This post is in honor of Shar, who compliments me by enjoying my blog, even though she finds food boring.
The Old-Timer patted the dusty, sweaty neck of Tucker and leaned forward, wearily, almost whispering into his horse’s ear, “There, Old Fella, that flat grassy space. Just a little further, and then we’ll rest awhile.”
Tucker’s ear swiveled back, and almost as if he understood what the man said, the little Arab quickened his pace as if to reach the small, verdant glen sooner than his previous plodding would have done. Old-Timer winced. Tucker wasn’t limping any more, but the man wanted his horse to take it as easy as possible, just in case the old stone bruise wasn’t completely healed up.
As they reached the small glade, Old-Timer slid off Tucker’s back. His legs held him up just long enough to check his horse’s feet, and then, satisfied, slumped down into the long, green grasses, just to set a spell. Tucker pulled up a mouthful of the green stems, and then, his nostrils flaring, found what else he was looking for beneath the trickle on a granite exposure of the hillside.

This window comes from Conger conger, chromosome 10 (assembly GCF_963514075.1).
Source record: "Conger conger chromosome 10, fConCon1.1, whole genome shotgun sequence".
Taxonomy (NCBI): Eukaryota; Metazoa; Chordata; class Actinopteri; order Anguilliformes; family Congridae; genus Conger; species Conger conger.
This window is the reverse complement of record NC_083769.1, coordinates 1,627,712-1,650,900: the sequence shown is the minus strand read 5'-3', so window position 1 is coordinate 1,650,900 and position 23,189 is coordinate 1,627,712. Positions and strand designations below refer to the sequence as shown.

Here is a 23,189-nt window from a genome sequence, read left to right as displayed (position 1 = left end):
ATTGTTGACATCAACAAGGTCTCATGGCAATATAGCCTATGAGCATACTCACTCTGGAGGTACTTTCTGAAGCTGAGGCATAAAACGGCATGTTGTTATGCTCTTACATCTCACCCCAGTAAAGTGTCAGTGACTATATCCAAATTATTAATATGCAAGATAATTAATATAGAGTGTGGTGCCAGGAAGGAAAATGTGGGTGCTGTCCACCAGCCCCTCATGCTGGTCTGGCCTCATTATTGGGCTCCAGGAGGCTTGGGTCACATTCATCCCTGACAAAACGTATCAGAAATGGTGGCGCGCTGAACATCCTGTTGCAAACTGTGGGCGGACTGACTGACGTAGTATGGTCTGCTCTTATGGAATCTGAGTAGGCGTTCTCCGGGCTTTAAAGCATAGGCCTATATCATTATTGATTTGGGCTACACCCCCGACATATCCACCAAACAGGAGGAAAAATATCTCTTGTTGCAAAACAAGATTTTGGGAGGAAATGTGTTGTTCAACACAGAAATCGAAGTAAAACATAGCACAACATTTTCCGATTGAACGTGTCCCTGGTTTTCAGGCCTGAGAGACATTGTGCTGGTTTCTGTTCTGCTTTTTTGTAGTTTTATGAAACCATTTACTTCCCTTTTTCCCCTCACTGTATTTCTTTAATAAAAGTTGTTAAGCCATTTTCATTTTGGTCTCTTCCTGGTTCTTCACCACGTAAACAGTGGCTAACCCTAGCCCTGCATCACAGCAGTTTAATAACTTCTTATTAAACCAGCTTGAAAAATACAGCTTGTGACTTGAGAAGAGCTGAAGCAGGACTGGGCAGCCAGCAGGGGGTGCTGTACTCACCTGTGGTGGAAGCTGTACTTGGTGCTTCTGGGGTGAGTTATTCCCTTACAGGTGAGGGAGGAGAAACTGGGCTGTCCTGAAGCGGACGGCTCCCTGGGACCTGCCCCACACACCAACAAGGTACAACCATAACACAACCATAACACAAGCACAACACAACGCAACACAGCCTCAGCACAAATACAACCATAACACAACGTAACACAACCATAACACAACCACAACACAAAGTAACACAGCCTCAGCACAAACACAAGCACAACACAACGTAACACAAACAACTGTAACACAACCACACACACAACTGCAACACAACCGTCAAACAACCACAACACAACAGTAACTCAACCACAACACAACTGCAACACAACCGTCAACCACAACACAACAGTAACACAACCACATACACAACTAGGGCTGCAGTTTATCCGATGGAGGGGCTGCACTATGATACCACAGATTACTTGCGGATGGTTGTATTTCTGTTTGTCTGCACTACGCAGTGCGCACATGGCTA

“So old Tuck’s found himself a water hole.” The man chuckled. He pondered on this latest good luck. “I guess we may as well stay here a day or two. Rest up, see if we can figure a way out of this God-forsaken country.” Old-Timer was used to conversing with Tucker. Sometimes using words, sometimes not. But they always understood each other. Tucker nickered, and then paid some more attention to the water hole.